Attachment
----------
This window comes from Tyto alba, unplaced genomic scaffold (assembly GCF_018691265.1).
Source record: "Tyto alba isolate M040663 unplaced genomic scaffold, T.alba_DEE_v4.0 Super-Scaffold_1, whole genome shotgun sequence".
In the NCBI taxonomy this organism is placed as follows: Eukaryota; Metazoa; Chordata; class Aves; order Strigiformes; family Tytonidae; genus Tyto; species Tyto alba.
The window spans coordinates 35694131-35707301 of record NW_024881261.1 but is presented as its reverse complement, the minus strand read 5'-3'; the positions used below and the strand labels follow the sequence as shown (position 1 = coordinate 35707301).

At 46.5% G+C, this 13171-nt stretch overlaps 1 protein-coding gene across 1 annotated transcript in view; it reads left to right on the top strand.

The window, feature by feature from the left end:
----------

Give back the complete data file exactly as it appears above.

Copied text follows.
This window comes from Tyto alba, unplaced genomic scaffold (assembly GCF_018691265.1).
Source record: "Tyto alba isolate M040663 unplaced genomic scaffold, T.alba_DEE_v4.0 Super-Scaffold_1, whole genome shotgun sequence".
In the NCBI taxonomy this organism is placed as follows: Eukaryota; Metazoa; Chordata; class Aves; order Strigiformes; family Tytonidae; genus Tyto; species Tyto alba.
The window spans coordinates 35694131-35707301 of record NW_024881261.1 but is presented as its reverse complement, the minus strand read 5'-3'; the positions used below and the strand labels follow the sequence as shown (position 1 = coordinate 35707301).

At 46.5% G+C, this 13171-nt stretch overlaps 1 protein-coding gene across 1 annotated transcript in view; it reads left to right on the top strand.

The window, feature by feature from the left end: